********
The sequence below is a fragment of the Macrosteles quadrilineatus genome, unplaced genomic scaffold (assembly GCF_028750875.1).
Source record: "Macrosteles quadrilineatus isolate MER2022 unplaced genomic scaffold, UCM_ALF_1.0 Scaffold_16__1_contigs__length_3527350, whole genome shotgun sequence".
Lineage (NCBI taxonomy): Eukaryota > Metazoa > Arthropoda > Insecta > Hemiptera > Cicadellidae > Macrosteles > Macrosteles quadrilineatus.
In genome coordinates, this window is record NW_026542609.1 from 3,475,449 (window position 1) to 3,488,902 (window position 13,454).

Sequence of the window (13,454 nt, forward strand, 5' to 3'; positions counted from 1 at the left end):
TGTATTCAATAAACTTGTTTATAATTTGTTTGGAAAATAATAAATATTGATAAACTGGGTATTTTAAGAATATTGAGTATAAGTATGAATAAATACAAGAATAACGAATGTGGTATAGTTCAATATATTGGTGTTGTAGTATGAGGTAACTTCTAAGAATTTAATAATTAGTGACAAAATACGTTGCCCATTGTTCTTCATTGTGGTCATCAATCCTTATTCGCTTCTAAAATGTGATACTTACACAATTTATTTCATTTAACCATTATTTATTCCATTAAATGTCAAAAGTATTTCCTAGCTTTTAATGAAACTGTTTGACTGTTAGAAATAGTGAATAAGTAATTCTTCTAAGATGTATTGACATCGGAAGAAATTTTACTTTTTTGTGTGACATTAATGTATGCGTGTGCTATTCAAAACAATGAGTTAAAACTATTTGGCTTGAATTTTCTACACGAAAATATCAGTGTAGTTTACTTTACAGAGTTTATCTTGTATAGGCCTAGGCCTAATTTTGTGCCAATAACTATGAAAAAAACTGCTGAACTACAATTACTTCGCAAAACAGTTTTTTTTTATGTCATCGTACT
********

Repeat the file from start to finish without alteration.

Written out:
The sequence below is a fragment of the Macrosteles quadrilineatus genome, unplaced genomic scaffold (assembly GCF_028750875.1).
Source record: "Macrosteles quadrilineatus isolate MER2022 unplaced genomic scaffold, UCM_ALF_1.0 Scaffold_16__1_contigs__length_3527350, whole genome shotgun sequence".
Lineage (NCBI taxonomy): Eukaryota > Metazoa > Arthropoda > Insecta > Hemiptera > Cicadellidae > Macrosteles > Macrosteles quadrilineatus.
In genome coordinates, this window is record NW_026542609.1 from 3,475,449 (window position 1) to 3,488,902 (window position 13,454).

Sequence of the window (13,454 nt, forward strand, 5' to 3'; positions counted from 1 at the left end):
TGTATTCAATAAACTTGTTTATAATTTGTTTGGAAAATAATAAATATTGATAAACTGGGTATTTTAAGAATATTGAGTATAAGTATGAATAAATACAAGAATAACGAATGTGGTATAGTTCAATATATTGGTGTTGTAGTATGAGGTAACTTCTAAGAATTTAATAATTAGTGACAAAATACGTTGCCCATTGTTCTTCATTGTGGTCATCAATCCTTATTCGCTTCTAAAATGTGATACTTACACAATTTATTTCATTTAACCATTATTTATTCCATTAAATGTCAAAAGTATTTCCTAGCTTTTAATGAAACTGTTTGACTGTTAGAAATAGTGAATAAGTAATTCTTCTAAGATGTATTGACATCGGAAGAAATTTTACTTTTTTGTGTGACATTAATGTATGCGTGTGCTATTCAAAACAATGAGTTAAAACTATTTGGCTTGAATTTTCTACACGAAAATATCAGTGTAGTTTACTTTACAGAGTTTATCTTGTATAGGCCTAGGCCTAATTTTGTGCCAATAACTATGAAAAAAACTGCTGAACTACAATTACTTCGCAAAACAGTTTTTTTTTATGTCATCGTACT